Announcement is part of French President Emmanuel Macron’s pledge to build 8 new nuclear plants to accelerate transition to renewable energy
France will start building its first new-generation nuclear reactors before May 2027, according to local media outlets on Tuesday.
The government plans to build at least six new “European Pressurized Reactors,” replacing current sites reaching the end of their lifespan by the end of 2030, French TV channel BFMTV reported.
As part of efforts to put the country on the path toward climate-neutrality, the French government is planning to spend an estimated €51.7 billion ($49.7 billion).
The government has long been scrambling to solve the country’s energy crisis. It geared up the construction of solar and offshore wind power plants, while also accelerating efforts to transition to renewable energy.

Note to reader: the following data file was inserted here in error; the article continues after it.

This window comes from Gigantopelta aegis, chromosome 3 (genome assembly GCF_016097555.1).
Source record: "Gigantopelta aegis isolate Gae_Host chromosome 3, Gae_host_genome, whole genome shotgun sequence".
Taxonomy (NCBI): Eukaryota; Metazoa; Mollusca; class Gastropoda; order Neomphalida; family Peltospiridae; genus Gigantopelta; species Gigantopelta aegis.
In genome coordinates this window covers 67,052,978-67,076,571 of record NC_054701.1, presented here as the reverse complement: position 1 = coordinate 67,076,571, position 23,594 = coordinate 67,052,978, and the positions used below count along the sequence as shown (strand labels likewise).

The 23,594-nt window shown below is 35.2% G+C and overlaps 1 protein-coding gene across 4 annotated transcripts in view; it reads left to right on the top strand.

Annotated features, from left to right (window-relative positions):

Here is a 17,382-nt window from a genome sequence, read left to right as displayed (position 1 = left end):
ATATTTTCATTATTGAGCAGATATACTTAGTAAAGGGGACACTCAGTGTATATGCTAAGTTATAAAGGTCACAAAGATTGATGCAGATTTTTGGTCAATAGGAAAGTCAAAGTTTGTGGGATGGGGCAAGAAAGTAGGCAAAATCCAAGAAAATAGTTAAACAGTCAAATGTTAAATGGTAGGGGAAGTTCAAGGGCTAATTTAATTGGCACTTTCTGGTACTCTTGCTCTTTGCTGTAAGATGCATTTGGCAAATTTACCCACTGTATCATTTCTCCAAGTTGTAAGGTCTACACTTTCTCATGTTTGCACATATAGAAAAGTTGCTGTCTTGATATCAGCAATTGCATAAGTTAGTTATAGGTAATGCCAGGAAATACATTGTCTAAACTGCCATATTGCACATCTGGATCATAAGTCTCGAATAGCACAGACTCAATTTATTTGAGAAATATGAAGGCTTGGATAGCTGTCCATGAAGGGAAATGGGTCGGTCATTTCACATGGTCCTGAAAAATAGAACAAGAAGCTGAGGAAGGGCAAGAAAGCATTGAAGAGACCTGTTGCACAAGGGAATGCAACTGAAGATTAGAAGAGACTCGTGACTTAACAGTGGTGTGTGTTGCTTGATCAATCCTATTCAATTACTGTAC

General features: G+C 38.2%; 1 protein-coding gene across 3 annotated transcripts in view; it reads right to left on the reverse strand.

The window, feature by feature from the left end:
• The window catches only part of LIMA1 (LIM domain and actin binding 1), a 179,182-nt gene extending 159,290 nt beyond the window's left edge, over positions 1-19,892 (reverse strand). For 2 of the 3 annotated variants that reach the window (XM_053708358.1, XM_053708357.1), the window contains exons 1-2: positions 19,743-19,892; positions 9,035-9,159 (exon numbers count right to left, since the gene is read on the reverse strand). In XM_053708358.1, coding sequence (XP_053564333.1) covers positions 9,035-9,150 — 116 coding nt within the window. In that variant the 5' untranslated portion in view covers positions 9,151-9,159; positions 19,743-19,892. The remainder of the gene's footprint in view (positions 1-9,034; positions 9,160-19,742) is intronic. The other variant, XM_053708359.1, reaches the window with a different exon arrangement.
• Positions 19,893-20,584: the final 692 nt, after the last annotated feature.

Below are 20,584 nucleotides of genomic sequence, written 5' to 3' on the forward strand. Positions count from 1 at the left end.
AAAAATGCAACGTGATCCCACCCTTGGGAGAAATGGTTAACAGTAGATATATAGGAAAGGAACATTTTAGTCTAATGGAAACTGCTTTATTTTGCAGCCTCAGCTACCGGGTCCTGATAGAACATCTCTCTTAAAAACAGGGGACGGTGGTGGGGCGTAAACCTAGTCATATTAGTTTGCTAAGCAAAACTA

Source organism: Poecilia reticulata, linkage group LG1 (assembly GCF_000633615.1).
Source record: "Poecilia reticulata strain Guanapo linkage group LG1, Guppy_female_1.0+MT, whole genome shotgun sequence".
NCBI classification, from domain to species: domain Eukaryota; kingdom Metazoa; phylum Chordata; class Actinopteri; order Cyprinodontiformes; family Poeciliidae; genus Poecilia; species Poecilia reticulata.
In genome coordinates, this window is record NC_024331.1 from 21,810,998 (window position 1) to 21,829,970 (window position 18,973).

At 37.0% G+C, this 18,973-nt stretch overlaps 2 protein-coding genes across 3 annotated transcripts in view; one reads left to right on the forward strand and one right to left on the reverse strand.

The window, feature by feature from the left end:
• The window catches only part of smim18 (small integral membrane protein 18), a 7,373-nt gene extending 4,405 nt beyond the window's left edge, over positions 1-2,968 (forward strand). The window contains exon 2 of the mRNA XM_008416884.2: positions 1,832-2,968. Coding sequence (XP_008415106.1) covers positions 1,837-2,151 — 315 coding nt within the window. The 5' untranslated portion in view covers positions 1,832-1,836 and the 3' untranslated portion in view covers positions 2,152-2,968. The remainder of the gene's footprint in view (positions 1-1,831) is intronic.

French President Emmanuel Macron had previously promised to build eight new generation nuclear power plants under the climate law.
In an interview with Europe 1 radio, Ecological Transformation Minister Agnes Pannier-Runacher said the reactors will be installed in the vicinity of the existing nuclear reactors.
She said the move would enable the country to save necessary time during the transition to green energy.
French daily Le Figaro said the new generation reactors could be operational before 2035.